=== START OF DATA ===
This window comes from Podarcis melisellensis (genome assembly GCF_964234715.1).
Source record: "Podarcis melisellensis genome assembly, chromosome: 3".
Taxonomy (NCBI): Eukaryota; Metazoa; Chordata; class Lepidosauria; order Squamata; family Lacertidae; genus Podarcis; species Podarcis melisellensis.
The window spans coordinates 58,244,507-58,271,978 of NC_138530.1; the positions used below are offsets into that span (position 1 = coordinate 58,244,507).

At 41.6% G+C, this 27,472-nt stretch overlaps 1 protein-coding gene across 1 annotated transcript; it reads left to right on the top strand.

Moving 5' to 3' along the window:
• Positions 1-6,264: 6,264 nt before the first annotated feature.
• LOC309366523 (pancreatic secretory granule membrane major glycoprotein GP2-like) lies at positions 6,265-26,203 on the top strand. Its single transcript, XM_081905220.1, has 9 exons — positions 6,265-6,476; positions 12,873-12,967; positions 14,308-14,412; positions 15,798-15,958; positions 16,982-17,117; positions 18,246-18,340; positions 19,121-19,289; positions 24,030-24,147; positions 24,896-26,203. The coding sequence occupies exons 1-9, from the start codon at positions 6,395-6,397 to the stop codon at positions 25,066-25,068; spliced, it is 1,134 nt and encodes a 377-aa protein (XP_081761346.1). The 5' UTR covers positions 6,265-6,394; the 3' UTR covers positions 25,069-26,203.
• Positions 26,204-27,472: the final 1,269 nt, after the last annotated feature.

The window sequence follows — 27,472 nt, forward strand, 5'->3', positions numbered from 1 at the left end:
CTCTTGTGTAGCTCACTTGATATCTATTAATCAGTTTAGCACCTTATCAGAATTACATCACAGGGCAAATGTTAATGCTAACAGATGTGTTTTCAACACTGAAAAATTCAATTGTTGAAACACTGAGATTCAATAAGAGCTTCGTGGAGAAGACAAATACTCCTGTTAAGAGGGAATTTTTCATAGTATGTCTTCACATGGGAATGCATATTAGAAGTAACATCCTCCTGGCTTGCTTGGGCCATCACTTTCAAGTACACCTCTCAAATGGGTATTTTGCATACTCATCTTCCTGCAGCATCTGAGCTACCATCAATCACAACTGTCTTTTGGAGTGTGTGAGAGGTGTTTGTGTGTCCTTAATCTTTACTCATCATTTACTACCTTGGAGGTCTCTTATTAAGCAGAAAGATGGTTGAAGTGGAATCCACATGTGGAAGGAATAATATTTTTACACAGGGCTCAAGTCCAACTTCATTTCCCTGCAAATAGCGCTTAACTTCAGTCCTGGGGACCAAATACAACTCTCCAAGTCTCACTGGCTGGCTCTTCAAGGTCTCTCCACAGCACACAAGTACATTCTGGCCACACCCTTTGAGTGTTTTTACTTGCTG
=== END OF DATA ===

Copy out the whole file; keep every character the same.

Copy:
This window comes from Podarcis melisellensis (genome assembly GCF_964234715.1).
Source record: "Podarcis melisellensis genome assembly, chromosome: 3".
Taxonomy (NCBI): Eukaryota; Metazoa; Chordata; class Lepidosauria; order Squamata; family Lacertidae; genus Podarcis; species Podarcis melisellensis.
The window spans coordinates 58,244,507-58,271,978 of NC_138530.1; the positions used below are offsets into that span (position 1 = coordinate 58,244,507).

At 41.6% G+C, this 27,472-nt stretch overlaps 1 protein-coding gene across 1 annotated transcript; it reads left to right on the top strand.

Moving 5' to 3' along the window:
• Positions 1-6,264: 6,264 nt before the first annotated feature.
• LOC309366523 (pancreatic secretory granule membrane major glycoprotein GP2-like) lies at positions 6,265-26,203 on the top strand. Its single transcript, XM_081905220.1, has 9 exons — positions 6,265-6,476; positions 12,873-12,967; positions 14,308-14,412; positions 15,798-15,958; positions 16,982-17,117; positions 18,246-18,340; positions 19,121-19,289; positions 24,030-24,147; positions 24,896-26,203. The coding sequence occupies exons 1-9, from the start codon at positions 6,395-6,397 to the stop codon at positions 25,066-25,068; spliced, it is 1,134 nt and encodes a 377-aa protein (XP_081761346.1). The 5' UTR covers positions 6,265-6,394; the 3' UTR covers positions 25,069-26,203.
• Positions 26,204-27,472: the final 1,269 nt, after the last annotated feature.

The window sequence follows — 27,472 nt, forward strand, 5'->3', positions numbered from 1 at the left end:
CTCTTGTGTAGCTCACTTGATATCTATTAATCAGTTTAGCACCTTATCAGAATTACATCACAGGGCAAATGTTAATGCTAACAGATGTGTTTTCAACACTGAAAAATTCAATTGTTGAAACACTGAGATTCAATAAGAGCTTCGTGGAGAAGACAAATACTCCTGTTAAGAGGGAATTTTTCATAGTATGTCTTCACATGGGAATGCATATTAGAAGTAACATCCTCCTGGCTTGCTTGGGCCATCACTTTCAAGTACACCTCTCAAATGGGTATTTTGCATACTCATCTTCCTGCAGCATCTGAGCTACCATCAATCACAACTGTCTTTTGGAGTGTGTGAGAGGTGTTTGTGTGTCCTTAATCTTTACTCATCATTTACTACCTTGGAGGTCTCTTATTAAGCAGAAAGATGGTTGAAGTGGAATCCACATGTGGAAGGAATAATATTTTTACACAGGGCTCAAGTCCAACTTCATTTCCCTGCAAATAGCGCTTAACTTCAGTCCTGGGGACCAAATACAACTCTCCAAGTCTCACTGGCTGGCTCTTCAAGGTCTCTCCACAGCACACAAGTACATTCTGGCCACACCCTTTGAGTGTTTTTACTTGCTG